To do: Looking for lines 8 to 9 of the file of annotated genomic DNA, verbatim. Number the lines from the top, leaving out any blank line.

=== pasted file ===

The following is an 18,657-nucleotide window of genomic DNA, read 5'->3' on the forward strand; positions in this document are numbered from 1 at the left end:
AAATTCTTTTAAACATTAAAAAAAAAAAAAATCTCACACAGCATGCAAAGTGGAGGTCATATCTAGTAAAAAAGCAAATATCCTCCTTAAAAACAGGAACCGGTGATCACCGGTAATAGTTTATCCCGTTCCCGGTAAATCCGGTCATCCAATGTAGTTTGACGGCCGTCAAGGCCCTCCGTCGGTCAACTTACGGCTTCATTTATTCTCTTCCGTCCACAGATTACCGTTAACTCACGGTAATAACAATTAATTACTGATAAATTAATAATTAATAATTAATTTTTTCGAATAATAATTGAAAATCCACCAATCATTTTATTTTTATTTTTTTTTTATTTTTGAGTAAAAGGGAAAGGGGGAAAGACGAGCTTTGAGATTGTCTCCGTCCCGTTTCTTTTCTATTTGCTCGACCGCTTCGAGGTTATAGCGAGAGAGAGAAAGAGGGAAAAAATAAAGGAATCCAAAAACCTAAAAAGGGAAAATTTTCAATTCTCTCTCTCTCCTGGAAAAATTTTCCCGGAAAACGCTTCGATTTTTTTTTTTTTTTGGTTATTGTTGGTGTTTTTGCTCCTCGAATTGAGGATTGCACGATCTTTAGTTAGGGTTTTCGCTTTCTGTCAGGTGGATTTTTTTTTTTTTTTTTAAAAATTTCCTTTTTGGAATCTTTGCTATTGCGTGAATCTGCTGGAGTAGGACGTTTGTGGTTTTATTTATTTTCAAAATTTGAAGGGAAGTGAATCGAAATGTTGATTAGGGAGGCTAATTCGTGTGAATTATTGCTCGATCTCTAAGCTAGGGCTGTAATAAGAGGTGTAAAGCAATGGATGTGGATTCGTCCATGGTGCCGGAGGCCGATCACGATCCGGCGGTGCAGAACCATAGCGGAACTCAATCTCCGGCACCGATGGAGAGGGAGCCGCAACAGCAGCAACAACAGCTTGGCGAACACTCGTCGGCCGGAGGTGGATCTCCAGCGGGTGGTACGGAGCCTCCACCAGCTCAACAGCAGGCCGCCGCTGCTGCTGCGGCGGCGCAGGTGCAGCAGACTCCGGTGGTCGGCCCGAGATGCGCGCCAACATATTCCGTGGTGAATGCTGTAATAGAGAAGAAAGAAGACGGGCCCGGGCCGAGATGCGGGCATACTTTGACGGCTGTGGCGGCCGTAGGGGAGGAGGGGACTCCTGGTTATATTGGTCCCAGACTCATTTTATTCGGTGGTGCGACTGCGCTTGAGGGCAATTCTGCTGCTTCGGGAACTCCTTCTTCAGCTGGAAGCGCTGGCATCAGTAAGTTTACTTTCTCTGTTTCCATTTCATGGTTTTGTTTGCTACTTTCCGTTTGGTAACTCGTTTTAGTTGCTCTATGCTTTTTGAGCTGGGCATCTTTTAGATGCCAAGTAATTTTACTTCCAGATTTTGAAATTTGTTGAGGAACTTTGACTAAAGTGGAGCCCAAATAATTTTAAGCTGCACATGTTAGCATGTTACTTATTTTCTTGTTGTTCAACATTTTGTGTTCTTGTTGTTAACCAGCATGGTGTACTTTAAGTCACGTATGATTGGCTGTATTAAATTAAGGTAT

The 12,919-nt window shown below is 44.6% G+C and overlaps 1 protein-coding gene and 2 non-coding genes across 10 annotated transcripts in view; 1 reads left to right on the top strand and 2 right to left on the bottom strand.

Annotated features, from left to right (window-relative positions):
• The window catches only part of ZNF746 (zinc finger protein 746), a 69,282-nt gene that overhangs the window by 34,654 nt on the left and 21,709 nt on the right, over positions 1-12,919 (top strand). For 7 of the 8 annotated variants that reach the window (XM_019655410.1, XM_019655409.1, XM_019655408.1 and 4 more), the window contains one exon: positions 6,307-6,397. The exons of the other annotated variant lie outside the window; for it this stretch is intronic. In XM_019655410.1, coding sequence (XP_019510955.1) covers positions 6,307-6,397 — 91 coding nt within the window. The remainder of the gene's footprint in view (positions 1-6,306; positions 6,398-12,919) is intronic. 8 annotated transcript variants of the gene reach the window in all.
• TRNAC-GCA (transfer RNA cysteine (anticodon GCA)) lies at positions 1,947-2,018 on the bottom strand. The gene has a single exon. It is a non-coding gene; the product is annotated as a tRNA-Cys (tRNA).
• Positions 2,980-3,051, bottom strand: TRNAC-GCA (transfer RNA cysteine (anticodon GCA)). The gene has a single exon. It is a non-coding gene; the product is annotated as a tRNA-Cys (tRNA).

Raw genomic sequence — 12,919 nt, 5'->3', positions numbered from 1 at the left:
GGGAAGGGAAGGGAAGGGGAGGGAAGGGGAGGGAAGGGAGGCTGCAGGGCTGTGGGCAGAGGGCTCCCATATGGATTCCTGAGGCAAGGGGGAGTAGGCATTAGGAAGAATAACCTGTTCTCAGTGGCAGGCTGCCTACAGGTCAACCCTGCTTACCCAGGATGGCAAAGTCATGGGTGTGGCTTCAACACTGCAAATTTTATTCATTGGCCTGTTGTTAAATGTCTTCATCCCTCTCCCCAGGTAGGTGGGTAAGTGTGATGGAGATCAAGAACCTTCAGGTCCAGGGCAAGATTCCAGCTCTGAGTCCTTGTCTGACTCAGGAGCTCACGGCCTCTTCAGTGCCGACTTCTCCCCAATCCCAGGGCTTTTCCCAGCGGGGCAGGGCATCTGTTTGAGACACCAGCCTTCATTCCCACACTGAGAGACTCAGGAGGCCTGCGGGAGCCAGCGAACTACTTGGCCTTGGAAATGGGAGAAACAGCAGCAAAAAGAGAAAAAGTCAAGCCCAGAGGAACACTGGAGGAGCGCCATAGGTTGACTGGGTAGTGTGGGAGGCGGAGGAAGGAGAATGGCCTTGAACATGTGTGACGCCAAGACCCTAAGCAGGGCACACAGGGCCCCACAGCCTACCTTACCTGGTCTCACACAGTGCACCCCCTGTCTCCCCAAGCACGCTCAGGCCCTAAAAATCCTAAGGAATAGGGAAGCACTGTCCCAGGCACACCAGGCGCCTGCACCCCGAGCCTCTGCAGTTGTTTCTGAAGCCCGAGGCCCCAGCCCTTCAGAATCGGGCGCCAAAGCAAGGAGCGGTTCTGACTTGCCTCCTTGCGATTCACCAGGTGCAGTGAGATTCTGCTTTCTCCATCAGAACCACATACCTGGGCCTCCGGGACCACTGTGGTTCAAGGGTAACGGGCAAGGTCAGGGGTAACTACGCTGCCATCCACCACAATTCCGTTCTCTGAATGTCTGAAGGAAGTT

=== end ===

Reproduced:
Raw genomic sequence — 12,919 nt, 5'->3', positions numbered from 1 at the left:
GGGAAGGGAAGGGAAGGGGAGGGAAGGGGAGGGAAGGGAGGCTGCAGGGCTGTGGGCAGAGGGCTCCCATATGGATTCCTGAGGCAAGGGGGAGTAGGCATTAGGAAGAATAACCTGTTCTCAGTGGCAGGCTGCCTACAGGTCAACCCTGCTTACCCAGGATGGCAAAGTCATGGGTGTGGCTTCAACACTGCAAATTTTATTCATTGGCCTGTTGTTAAATGTCTTCATCCCTCTCCCCAGGTAGGTGGGTAAGTGTGATGGAGATCAAGAACCTTCAGGTCCAGGGCAAGATTCCAGCTCTGAGTCCTTGTCTGACTCAGGAGCTCACGGCCTCTTCAGTGCCGACTTCTCCCCAATCCCAGGGCTTTTCCCAGCGGGGCAGGGCATCTGTTTGAGACACCAGCCTTCATTCCCACACTGAGAGACTCAGGAGGCCTGCGGGAGCCAGCGAACTACTTGGCCTTGGAAATGGGAGAAACAGCAGCAAAAAGAGAAAAAGTCAAGCCCAGAGGAACACTGGAGGAGCGCCATAGGTTGACTGGGTAGTGTGGGAGGCGGAGGAAGGAGAATGGCCTTGAACATGTGTGACGCCAAGACCCTAAGCAGGGCACACAGGGCCCCACAGCCTACCTTACCTGGTCTCACACAGTGCACCCCCTGTCTCCCCAAGCACGCTCAGGCCCTAAAAATCCTAAGGAATAGGGAAGCACTGTCCCAGGCACACCAGGCGCCTGCACCCCGAGCCTCTGCAGTTGTTTCTGAAGCCCGAGGCCCCAGCCCTTCAGAATCGGGCGCCAAAGCAAGGAGCGGTTCTGACTTGCCTCCTTGCGATTCACCAGGTGCAGTGAGATTCTGCTTTCTCCATCAGAACCACATACCTGGGCCTCCGGGACCACTGTGGTTCAAGGGTAACGGGCAAGGTCAGGGGTAACTACGCTGCCATCCACCACAATTCCGTTCTCTGAATGTCTGAAGGAAGTT